In research findings just released in Nature’s Scientific Reports journal, Flinders University experts as part of a high-level US research team at the Institute of Molecular Medicine (IMM) and University of California, Irvine (UCI) have made a successful vaccine formulation that targets the abnormal beta-amyloid and tau proteins that signal Alzheimer’s disease.
With more than 48 million dementia cases in 2015, Alzheimer’s is emerging as one of the biggest cost to the world’s health-care systems, especially in mature economies in western countries.
The World Health Organisation has projected the total global societal cost of dementia-related illnesses and care at more than $US600 billion a year.
“If we are successful in pre-clinical trials, in three to five years we could be well on the way to one of the most important developments in recent medical history,” says Flinders University School of Medicine Professor Nikolai Petrovsky, who also is director of South Australian vaccine research company Vaxine Pty Ltd.
“Along with our rapidly ageing populations, we now know that the explosion in type 2 diabetes in the West is likely to further dramatically fuel the projected rise in the number of cases of dementia globally, with diabetes being the major risk factor for Alzheimer’s disease,” Professor Petrovsky says.
The scale of the dementia problem has seen the US Congress commit a further $US350 million to the National Institutes of Health (NIH) for research into Alzheimer’s disease, taking research funding in the US to more than $US1.3 billion this year.
With NIH and Alzheimer’s Association funding, the US researchers say they have developed an “exceptional” universal vaccine platform, called MultiTEP, to target the hallmark proteins, aberrant forms of AB and tau proteins.
β-amyloid (AB) is a protein found to be prominent in driving Alzheimer’s disease, but the accumulation of pathological tau also correlates with the formation of dementia in Alzheimer’s patients.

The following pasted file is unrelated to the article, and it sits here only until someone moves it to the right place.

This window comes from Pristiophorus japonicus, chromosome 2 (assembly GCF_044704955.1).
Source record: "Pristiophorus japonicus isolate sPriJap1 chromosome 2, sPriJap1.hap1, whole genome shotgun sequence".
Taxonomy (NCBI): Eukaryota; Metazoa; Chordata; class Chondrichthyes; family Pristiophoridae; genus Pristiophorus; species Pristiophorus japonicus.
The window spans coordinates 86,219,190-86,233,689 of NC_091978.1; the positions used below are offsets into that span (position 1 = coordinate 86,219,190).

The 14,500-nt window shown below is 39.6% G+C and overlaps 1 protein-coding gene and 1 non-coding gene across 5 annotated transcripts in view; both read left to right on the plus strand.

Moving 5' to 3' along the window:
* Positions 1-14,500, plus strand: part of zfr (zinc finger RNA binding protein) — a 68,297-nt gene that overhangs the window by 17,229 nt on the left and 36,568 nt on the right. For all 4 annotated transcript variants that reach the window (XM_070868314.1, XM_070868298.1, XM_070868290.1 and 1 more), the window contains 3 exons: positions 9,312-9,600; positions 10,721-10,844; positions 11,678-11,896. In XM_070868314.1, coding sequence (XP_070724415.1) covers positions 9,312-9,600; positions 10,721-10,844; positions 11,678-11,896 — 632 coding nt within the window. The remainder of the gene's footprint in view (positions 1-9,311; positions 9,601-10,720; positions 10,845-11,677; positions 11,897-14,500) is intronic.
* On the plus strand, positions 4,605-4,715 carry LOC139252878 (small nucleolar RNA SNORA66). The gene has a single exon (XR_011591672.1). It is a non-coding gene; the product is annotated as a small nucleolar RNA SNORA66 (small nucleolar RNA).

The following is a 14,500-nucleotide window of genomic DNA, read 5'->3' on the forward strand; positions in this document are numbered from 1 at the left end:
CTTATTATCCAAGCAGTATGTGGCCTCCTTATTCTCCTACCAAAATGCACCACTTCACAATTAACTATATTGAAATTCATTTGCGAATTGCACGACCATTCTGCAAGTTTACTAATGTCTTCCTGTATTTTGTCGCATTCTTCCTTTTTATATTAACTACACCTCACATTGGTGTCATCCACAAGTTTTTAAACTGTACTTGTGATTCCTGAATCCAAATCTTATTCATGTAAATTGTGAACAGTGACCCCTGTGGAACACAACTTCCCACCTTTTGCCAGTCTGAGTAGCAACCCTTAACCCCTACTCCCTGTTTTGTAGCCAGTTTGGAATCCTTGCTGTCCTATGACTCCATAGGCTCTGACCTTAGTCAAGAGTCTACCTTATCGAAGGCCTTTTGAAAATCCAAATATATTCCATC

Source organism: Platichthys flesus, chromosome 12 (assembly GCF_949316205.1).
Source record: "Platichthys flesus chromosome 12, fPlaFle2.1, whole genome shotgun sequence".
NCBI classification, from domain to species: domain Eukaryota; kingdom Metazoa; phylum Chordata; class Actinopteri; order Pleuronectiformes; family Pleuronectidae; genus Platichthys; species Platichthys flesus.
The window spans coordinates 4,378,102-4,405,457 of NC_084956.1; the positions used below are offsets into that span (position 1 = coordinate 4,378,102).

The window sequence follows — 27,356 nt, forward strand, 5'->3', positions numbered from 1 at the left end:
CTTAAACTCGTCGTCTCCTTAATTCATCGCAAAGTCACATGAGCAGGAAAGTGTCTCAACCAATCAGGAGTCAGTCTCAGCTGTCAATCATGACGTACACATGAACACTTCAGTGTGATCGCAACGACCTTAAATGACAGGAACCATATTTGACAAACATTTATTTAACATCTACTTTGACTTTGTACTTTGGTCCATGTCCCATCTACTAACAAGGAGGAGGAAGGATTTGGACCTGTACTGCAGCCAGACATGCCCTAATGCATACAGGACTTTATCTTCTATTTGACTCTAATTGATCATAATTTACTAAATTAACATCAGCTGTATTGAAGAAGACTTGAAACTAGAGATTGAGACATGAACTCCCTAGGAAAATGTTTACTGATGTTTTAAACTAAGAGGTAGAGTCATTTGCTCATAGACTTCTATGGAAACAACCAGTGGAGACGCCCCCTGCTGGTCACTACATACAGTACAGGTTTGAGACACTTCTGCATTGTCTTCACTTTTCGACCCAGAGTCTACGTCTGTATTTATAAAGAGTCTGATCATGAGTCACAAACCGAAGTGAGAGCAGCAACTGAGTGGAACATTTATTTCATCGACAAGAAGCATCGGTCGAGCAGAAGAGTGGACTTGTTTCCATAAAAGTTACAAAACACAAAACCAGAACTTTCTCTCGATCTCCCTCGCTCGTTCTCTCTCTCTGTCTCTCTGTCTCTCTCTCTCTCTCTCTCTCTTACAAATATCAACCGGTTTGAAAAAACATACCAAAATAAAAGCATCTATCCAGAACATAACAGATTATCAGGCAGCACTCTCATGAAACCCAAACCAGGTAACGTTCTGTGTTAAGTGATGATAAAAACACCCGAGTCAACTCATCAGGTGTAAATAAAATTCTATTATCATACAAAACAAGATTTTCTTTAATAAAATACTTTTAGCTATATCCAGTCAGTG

Using a combination of anti-amyloid-beta and anti-tau vaccines with powerful and safe adjuvant technology called Advax™ developed by Vaxine Pty Ltd “shows promise for both preventive and therapeutic approaches in AD,” Professor David Cribbs from the UCI Institute for Memory Impairments and Neurological Disorders (UCI MIND) told Bloomberg news agency in the US.
Professor Michael Agadjanyan, head of IMM Department of Molecular Immunology, says the MultiTEP platform-based vaccines “do not induce potentially harmful auto-reactive cellular immune responses, while still generating antibodies that bind strongly to the amyloid and tau pathological molecules in brain tissue from AD patients”.
Co-author of the latest paper, IMM Department of Molecular Immunology, Associate Professor Anahit Ghochikyan, says: “This study suggests that we can immunise patients at the early stages of AD, or even healthy people at risk for AD, using our anti-amyloid-beta vaccine, and, if the disease progresses, then vaccinate with another anti-tau vaccine to increase effectiveness.”
She says the cooperative studies with National Institute of Aging IMM scientists and collaborators from UCI and the University of Southern California are working with experts from four companies to conduct non-clinical safety-toxicology studies to fulfil US Government safety standards for the Investigational New Drug application.
After completion of these pre-clinical studies, they plan to test the immunogenicity and efficacy of the new vaccines in human trials.
Cutting-edge research company Vaxine Pty Ltd is internationally renowned for developing the world’s first swine flu vaccine during the 2009 pandemic and is active on other fronts including Ebola and Zika virus research.
Vaxine is funded by the US NIH to develop novel compounds called adjuvants that play a critical role in maximising vaccine effectiveness. The Vaxine Advax™ adjuvant technology is a key component in the development of IMM’s Alzheimer’s vaccine.
Source: Flinders News